Richmond, Va.-based Dominion Energy and Duke Energy in Charlotte announced July 5 the cancellation of the Atlantic Coast Pipeline (ACP) due to ongoing delays and increasing cost uncertainty, which threaten the economic viability of the project.
The 605-mi.-long ACP, with a projected cost of $8 billion, was designed to bring natural gas from West Virginia to growing markets in Virginia and North Carolina.
The United States Supreme Court on June 15 paved the way for a critical permit for a proposed natural gas pipeline that would cross under the Appalachian Trail, siding with energy companies and the Trump administration.
The justices ruled 7-2 to reverse a lower court ruling that had thrown out the permit for the Atlantic Coast Pipeline.
CHARLESTON, W. Va. (AP) Attorneys general from 18 states are urging the U.S. Supreme Court to allow construction of the Atlantic Coast Pipeline to continue.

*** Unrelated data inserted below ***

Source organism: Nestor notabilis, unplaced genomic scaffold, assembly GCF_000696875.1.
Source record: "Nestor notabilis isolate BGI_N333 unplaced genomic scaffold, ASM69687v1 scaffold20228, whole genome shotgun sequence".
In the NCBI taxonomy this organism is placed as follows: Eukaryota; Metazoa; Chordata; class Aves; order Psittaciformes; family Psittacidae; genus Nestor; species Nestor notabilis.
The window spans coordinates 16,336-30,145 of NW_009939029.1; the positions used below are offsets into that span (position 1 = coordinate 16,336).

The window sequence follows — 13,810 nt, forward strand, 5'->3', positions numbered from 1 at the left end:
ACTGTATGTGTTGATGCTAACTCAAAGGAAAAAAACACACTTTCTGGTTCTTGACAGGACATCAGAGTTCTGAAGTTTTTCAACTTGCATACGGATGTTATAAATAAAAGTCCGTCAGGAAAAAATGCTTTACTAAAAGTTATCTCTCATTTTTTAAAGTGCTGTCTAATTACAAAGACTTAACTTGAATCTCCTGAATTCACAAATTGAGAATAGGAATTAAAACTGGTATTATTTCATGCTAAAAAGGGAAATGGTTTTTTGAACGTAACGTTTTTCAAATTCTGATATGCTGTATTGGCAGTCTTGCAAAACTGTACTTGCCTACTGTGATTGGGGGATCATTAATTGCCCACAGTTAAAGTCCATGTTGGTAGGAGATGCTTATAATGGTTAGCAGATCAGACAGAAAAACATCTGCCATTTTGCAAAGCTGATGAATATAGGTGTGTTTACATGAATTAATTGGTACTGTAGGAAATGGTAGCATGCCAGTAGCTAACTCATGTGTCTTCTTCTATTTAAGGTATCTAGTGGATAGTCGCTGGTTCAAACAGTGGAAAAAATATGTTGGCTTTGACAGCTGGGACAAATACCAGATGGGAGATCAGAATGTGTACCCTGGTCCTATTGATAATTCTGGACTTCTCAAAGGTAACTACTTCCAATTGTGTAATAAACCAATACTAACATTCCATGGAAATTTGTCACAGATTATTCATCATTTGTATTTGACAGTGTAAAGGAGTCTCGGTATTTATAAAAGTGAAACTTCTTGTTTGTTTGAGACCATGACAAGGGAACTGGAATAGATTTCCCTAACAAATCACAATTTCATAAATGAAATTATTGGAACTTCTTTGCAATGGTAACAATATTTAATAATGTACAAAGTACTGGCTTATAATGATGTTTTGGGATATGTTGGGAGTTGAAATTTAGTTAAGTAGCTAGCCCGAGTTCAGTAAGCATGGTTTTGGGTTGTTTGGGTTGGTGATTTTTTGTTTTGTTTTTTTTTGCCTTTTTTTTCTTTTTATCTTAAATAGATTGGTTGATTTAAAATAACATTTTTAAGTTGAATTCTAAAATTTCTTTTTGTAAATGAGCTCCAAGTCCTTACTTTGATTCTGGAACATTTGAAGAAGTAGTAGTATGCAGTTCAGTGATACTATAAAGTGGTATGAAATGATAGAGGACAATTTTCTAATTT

West Virginia Attorney General Patrick Morrisey said his office will lead the coalition. A friend of the court brief scheduled to be filed argues that the 4th U.S.
Construction on the Atlantic Coast Pipeline could be delayed for months after Fourth U.S. Circuit Court of Appeals in Richmond ordered the 600-mile interstate natural gas project to stop all work, The News & Observer reported.
The project is a joint venture between Dominion Energy, Duke Energy Corporation, Piedmont Natural Gas Company and Southern Company, with Dominion Energy being the majority stakeholder and chief operator of the pipeline.